After close to three years of consultation, the Code commenced on 6 July 2018 in many council areas across the State.

Read the Code

Independent review and temporary deferral

Following the release of the Code in July 2018, a temporary deferral was granted to 49 councils until 1 July 2019.

For the City of Ryde, a deferral was granted until 1 July 2020 based on advice from the Greater Sydney Commission.

The Code is already working well in 78 council areas across the State, and some councils granted a temporary deferral have used that time successfully to amend their local planning controls to prepare for the Code. A further four councils are now ready for the Code to commence on 1 July 2019.

The Minister for Planning and Public Spaces has requested an independent review to assess progress on the Code to date, identify impediments to the Code’s delivery in deferred areas, and make recommendations on the appropriate pathway forward to finalise the Code’s implementation.

Professor Roberta Ryan commenced the independent review in mid-June and is expected to provide her report by the end of July. Professor Ryan will assess published council positions on the Code and consult with peak stakeholder groups including Local Government NSW. To allow the review to take place, there will be a further extension of the deferral of the Code in 45 councils until 31 October 2019.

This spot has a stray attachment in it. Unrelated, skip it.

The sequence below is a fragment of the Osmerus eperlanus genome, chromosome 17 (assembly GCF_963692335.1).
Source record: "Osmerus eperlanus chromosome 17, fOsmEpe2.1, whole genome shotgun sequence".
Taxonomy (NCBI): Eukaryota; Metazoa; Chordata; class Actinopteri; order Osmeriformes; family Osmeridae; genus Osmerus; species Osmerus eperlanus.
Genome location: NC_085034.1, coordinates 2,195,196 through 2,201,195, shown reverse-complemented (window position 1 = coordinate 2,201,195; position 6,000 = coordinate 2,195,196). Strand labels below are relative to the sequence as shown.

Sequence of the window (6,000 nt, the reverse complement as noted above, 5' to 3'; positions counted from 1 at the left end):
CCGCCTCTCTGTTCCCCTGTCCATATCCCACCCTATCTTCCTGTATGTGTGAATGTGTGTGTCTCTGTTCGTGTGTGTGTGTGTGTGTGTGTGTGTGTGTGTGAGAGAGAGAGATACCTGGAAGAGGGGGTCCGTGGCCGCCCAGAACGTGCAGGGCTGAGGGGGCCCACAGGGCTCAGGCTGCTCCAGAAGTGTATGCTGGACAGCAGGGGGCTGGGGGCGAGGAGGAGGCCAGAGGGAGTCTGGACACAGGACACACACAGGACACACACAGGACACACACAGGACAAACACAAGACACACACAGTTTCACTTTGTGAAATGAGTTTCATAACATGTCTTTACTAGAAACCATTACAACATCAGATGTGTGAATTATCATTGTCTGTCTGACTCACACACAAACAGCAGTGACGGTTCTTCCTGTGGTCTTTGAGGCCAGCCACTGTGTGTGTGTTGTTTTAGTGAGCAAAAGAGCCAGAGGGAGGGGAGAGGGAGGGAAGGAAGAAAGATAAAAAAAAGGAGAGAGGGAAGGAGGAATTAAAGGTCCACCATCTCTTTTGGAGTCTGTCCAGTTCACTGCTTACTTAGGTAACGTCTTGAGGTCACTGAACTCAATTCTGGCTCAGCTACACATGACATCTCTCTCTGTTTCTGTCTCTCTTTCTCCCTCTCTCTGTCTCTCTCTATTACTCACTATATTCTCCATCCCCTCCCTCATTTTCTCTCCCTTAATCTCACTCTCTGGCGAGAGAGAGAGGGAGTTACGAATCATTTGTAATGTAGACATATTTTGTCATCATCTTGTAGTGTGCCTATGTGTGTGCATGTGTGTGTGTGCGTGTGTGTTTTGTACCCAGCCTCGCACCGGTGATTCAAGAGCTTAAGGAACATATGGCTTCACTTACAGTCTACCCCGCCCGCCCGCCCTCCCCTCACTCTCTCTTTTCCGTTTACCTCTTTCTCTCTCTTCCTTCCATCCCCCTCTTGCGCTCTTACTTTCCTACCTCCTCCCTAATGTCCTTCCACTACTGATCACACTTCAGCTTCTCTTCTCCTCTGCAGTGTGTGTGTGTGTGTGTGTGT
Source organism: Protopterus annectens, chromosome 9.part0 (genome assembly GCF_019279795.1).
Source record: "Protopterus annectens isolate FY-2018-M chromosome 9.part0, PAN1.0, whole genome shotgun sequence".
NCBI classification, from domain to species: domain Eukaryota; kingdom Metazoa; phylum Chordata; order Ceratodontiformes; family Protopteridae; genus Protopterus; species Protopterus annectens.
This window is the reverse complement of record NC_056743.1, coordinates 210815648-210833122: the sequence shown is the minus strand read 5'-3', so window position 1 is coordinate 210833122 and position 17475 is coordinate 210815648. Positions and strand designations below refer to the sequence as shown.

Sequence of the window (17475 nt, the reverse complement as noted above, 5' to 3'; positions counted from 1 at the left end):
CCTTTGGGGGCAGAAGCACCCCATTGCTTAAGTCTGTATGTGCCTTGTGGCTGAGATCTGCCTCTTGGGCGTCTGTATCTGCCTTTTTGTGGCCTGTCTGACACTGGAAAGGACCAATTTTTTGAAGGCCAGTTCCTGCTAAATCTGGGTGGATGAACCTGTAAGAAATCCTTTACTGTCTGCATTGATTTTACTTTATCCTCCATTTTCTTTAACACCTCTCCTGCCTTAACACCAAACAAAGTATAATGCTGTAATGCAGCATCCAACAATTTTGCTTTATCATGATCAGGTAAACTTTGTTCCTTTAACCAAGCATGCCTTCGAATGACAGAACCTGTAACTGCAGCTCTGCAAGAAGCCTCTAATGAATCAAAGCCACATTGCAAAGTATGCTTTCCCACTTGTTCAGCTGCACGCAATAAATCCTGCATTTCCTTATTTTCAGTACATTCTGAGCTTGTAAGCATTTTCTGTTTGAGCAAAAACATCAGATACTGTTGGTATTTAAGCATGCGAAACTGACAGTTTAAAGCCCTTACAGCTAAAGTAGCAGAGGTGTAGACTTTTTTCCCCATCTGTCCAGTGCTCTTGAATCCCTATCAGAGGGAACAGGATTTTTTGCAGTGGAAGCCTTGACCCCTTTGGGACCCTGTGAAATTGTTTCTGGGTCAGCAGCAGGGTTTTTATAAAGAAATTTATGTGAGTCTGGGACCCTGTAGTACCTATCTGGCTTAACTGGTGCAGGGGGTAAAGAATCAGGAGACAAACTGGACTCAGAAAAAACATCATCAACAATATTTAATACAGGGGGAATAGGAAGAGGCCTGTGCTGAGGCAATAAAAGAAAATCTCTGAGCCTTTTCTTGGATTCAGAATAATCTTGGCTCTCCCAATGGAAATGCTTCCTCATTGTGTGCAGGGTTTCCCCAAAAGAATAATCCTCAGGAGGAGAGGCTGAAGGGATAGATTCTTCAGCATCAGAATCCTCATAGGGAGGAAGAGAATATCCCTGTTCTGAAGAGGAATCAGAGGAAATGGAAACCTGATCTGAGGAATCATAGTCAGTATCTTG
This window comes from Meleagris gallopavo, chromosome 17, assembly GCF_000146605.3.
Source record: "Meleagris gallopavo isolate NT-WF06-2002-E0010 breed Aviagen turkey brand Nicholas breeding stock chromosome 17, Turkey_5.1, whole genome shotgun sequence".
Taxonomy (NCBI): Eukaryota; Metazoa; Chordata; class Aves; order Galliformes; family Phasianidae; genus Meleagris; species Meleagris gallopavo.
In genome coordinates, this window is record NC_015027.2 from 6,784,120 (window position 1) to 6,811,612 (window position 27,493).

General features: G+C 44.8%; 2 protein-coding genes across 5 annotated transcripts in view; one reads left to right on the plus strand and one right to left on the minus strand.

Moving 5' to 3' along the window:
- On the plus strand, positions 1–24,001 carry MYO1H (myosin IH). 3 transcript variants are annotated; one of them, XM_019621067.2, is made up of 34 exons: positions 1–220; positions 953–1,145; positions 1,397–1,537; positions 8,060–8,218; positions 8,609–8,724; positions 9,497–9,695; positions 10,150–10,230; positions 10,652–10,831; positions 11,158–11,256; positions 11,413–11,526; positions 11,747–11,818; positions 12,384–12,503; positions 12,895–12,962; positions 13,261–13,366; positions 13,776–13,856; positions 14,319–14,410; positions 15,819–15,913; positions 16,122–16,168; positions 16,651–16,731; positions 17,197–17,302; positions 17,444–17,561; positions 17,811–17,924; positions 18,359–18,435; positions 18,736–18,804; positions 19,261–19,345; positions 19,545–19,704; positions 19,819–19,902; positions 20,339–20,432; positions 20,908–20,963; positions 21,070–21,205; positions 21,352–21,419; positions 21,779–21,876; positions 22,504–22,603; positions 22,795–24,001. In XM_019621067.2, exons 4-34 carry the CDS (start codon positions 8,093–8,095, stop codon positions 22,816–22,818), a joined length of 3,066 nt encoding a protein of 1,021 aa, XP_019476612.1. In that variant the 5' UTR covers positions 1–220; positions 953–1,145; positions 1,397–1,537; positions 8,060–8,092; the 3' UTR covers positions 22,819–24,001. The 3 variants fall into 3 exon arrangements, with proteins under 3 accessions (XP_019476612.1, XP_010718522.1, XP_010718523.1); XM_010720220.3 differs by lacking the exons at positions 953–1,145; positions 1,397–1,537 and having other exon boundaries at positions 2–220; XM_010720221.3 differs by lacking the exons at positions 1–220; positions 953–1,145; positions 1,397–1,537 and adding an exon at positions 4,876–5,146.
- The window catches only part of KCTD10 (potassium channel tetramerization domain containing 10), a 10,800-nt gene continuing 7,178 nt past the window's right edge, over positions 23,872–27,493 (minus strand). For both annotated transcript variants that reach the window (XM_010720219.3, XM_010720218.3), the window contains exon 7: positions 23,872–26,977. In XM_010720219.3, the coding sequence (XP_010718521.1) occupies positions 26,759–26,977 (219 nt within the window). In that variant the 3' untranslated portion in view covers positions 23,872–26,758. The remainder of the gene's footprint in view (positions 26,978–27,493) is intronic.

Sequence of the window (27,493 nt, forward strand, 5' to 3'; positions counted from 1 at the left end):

Pending the recommendations of the review, the deferral means that in the deferred council areas landowners will not be able to use the Code to lodge a complying development application for dual occupancies, manor houses or terraces until 1 November 2019 (or 1 July 2020 in the City of Ryde).

It also means that during the deferral period, a council’s local planning controls will continue to apply and landowners may lodge a development application for a dual occupancy or multi dwelling housing if these forms of housing are allowed under the relevant council LEP.

Councils with a temporary deferral from the Code

Benefits of the Code

The benefits of the Code include:

  • increasing the supply of housing across NSW, especially in Sydney, which will help improve housing affordability,
  • better meet the needs of our changing population by providing a broader range of housing options to suit different lifestyle needs,
  • help to maintain the local character of neighbourhoods with a two storey height limit. This will ensure the size and scale of development will fit into established streetscapes and new release areas, and
  • ensure a consistent approach to the good design of medium density housing across NSW.

Frequently Asked Questions

The Department has prepared three lists of Frequently Asked Questions (FAQs) available to view or download as PDFs:

Page last updated: 28/06/2019